witnesses, which attest an earlier perception of things. The point of
interest here, historically, is the gradual unseating and replacement of an
early and peripheral (Galilee) tradition by a late and centrist (Jerusalem)
As I have elsewhere remarked, this is the kind of thing that goes on all the
time, in virtually every tradition we have evidence for. See again my
earlier note, somewhere or other in the archive, which mentions the way the
death place of the Buddha was later thought to be inappropriately jerkwater,
for so momentous an event, and a legend was accordingly fashioned, giving to
that jerkwater ("wattle and daub") town a glorious, nay an Imperial, past
history. The Jerusalemization of the Galilee tradition seems to be very much
of a piece, typologically, with the aggrandizement of location in the later
legends about Jesus.
MARK: Given that Luke and John share many, many points of contact, that
might explain why Luke places the growth of the church in Jerusalem not
Galilee. According to one his sources (John), and his experience in his
current situation, Jerusalem was the early center. So even if much is
constructed around these data points (and we don't know what other sources
Luke was dealing with), it makes sense. Of course this presumes Luke used
John... making John (or an early version of John) early... but we can leave
that for another discussion.
BRUCE: Or we can take it now; see above. John, for reasons abovementioned,
is after Luke, and attests a later stage of doctrinal development (and
church-historical tradition revisionism) than Luke. John is not a source for
Luke. Doctrinal evolution does not progress from the developed to the less
developed, and water does not run uphill.
MARK: The point is, it need not be lying...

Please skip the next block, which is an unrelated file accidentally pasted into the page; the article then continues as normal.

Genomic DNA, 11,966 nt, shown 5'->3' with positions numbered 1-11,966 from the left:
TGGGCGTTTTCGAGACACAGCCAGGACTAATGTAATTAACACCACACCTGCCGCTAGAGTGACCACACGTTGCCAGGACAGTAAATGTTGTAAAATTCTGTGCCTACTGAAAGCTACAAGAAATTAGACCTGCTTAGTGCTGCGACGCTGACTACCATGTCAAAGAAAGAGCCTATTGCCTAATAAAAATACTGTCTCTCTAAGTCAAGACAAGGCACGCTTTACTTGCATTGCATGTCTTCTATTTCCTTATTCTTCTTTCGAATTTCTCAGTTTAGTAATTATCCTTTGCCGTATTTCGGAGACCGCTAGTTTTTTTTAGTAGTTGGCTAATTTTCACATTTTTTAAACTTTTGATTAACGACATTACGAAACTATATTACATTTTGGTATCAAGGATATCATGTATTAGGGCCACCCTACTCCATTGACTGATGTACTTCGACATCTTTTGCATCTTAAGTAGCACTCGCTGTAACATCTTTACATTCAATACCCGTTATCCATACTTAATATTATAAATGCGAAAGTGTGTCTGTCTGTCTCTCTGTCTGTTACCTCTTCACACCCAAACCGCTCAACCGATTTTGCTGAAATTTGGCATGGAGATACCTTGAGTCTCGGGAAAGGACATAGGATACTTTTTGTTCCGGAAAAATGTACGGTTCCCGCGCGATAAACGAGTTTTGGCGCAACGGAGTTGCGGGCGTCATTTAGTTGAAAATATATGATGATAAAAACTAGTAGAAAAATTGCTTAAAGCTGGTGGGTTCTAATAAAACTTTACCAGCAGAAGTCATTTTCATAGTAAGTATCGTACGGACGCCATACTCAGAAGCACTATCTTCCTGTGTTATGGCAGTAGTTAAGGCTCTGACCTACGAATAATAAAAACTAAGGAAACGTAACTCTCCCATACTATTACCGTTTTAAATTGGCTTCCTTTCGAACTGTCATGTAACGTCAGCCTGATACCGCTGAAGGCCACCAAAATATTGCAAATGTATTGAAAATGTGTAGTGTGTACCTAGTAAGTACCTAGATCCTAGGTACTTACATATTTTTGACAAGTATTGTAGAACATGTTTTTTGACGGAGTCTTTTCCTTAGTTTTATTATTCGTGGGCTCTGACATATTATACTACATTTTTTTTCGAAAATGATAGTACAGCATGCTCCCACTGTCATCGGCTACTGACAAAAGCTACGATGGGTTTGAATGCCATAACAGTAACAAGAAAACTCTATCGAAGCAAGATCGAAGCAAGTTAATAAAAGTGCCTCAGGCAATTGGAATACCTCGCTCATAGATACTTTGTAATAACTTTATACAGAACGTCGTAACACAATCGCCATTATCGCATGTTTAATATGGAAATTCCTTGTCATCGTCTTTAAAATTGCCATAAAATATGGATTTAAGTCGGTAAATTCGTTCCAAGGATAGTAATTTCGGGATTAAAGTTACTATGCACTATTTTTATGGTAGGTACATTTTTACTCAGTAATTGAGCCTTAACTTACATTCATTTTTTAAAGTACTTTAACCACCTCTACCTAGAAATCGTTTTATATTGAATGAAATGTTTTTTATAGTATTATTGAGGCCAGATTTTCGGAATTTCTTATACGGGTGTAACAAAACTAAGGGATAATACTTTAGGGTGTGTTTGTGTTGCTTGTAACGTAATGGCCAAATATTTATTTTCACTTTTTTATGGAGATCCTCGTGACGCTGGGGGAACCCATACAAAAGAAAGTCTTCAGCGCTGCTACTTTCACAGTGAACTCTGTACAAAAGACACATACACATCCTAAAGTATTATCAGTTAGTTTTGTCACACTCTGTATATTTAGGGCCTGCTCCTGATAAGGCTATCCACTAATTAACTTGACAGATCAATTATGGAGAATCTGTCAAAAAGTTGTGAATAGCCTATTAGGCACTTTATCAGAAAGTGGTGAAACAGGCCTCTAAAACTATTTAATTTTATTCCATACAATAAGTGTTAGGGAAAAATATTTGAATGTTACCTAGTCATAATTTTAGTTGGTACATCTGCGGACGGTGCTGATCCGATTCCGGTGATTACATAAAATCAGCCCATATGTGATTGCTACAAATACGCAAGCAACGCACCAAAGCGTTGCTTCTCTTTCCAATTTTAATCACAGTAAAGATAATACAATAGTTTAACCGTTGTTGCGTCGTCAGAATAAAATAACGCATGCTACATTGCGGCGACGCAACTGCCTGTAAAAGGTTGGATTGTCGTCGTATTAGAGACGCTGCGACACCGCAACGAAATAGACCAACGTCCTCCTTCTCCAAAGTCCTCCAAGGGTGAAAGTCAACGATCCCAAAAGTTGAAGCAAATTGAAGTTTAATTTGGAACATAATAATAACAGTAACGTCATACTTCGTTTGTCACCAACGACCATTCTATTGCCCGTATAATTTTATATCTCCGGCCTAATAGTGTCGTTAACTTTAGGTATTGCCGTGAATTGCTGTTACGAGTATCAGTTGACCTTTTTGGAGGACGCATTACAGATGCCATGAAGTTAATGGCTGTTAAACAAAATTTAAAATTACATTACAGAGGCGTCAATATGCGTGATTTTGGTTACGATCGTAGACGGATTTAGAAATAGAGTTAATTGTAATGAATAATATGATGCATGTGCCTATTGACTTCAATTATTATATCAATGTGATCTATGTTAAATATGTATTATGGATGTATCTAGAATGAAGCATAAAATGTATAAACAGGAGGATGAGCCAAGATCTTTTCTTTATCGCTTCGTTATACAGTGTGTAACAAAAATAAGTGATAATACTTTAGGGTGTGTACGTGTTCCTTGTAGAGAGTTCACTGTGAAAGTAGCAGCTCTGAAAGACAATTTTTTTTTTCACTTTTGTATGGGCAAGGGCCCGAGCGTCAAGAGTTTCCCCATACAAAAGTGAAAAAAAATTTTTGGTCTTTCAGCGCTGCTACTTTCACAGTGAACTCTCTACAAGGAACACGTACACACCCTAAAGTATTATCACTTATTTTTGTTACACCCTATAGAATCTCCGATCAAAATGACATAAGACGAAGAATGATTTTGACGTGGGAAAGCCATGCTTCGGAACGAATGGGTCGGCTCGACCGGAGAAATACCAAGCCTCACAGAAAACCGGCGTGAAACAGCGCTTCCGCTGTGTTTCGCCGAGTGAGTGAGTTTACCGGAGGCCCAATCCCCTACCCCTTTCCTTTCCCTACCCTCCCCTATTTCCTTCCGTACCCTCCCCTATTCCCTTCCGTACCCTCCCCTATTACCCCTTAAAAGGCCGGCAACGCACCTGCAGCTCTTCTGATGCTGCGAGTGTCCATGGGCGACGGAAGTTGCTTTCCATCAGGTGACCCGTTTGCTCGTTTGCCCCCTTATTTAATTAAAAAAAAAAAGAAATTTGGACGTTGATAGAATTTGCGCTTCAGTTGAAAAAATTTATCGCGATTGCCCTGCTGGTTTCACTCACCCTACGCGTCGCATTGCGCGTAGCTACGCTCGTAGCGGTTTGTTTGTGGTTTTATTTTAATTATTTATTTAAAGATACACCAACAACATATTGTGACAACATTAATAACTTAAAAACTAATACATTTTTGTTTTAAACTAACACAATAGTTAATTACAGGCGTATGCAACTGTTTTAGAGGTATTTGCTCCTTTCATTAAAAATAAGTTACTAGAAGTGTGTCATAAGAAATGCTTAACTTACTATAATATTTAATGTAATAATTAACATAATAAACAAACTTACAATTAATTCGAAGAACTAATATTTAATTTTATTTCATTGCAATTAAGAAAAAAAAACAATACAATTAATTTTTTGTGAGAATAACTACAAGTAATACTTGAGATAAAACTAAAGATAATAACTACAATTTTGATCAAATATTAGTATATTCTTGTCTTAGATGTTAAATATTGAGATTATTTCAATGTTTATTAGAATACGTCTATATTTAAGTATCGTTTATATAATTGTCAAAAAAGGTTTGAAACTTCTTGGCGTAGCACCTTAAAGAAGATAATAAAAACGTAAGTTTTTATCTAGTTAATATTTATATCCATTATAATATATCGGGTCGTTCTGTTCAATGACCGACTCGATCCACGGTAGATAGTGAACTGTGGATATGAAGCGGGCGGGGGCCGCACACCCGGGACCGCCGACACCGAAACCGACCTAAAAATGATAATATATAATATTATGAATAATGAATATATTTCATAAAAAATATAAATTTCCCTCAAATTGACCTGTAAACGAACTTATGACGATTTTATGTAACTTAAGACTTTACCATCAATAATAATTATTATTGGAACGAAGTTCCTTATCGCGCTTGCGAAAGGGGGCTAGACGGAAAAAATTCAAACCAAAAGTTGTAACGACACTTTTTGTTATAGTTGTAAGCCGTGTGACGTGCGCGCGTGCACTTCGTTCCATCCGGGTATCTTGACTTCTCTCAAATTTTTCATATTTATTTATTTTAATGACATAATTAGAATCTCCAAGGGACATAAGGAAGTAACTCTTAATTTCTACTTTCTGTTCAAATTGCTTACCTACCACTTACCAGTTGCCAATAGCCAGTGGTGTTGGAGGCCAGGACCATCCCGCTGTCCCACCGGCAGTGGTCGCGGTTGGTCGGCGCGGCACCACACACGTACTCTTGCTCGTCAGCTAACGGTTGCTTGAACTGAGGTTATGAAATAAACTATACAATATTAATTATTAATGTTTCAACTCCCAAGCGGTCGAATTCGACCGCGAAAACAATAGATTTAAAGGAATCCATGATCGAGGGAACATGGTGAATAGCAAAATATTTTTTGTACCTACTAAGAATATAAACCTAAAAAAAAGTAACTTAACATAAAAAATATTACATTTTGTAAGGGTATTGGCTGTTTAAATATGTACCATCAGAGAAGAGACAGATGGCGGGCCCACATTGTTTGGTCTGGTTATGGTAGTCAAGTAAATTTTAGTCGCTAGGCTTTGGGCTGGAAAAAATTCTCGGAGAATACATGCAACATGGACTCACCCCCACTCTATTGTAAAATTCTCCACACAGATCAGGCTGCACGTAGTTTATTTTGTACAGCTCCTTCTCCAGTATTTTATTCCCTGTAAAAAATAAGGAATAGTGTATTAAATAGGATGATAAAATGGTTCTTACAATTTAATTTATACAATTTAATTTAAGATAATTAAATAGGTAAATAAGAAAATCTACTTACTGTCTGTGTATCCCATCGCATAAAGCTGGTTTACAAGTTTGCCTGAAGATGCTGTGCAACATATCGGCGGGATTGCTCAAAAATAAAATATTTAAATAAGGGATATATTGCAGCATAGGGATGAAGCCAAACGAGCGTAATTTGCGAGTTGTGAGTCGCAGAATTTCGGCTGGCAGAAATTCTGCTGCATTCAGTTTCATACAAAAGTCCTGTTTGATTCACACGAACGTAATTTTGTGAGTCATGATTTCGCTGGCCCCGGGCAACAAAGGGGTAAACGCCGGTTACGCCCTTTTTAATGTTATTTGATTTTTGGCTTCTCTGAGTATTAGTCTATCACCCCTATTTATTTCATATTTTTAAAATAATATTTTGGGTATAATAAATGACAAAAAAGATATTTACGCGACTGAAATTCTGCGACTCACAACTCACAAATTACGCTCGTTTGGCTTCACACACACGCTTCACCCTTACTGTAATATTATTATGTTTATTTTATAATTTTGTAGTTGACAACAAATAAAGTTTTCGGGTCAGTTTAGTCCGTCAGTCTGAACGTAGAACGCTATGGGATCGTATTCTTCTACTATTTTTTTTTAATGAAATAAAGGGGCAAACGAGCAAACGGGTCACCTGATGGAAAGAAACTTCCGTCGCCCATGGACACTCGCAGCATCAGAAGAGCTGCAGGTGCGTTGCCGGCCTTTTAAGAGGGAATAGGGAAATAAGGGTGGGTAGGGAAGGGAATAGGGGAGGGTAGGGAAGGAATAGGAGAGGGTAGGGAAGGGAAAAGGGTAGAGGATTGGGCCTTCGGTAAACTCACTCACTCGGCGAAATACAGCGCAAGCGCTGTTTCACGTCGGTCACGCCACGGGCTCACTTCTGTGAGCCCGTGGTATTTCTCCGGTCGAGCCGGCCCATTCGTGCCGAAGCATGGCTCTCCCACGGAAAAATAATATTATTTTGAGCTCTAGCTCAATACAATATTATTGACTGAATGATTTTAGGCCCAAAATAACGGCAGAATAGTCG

BRUCE: Right. It can instead be deliberate misrepresentation. It has not
been shown that Luke used John; everything I am aware of suggests that he
did not, and cannot have. The one source we unambiguously know Luke did use
was Mark. How, then, does Luke treat the Galilee Appearance statements in
Mark? I will demonstrate how he treats those statements.
Mk 16:7. But go, tell his disciples and Peter that he is going before you to
Galilee; there you will see him, as he told you.
Lk 24:6. Remember how he told you, while he was still in Galilee,  that
the Son of man must be delivered into the hands of sinful men, and be
crucified, and on the third day rise.  And they remembered his words . .
Luke goes on to describe an appearance of Jesus in Jerusalem, and there
Jesus says, "but stay in the city, until you are clothed with power from on
high" [24:49b]. This event Acts presently proceeds to describe.
Luke has before him Mark's account of the Empty Tomb scene, complete with
its clear implication that Jesus will appear to the disciples in Galilee.
Luke invents (or takes from late tradition; for present purposes it does not
matter which) an incident where Jesus instead appears to them near to
Jerusalem. This is in direct contravention of Mark's account. As to the
points of Mark's account which directly conflict with Luke's version, and
they amount to only a few words, Luke rewrites those words so that they no
longer conflict with his version.
MARK: Also of course, Luke does edit out material that doesn't fit his
schema. All historians do, especially if the history is more rhetorical than
BRUCE: I have already shown, with citations from Scripture, that Luke is
doing much more than "editing out" material, he *rewrites* previous material
until it conforms to his view of things. The basic Soviet approach.
As for "everybody does it," that is completely irrelevant. It is not a
mitigation of dishonesty that many people are dishonest; it is not a
mitigation of apostasy that many people fall away. There is a difference
between faithfully representing what one's sources say, and twisting them so
that they say something else. Luke has taken the latter position, not alone
by omission but also by commission. That is the only determination we need
Resubmitted for reconsideration,
E Bruce Brooks
Warring States Project
University of Massachusetts at Amherst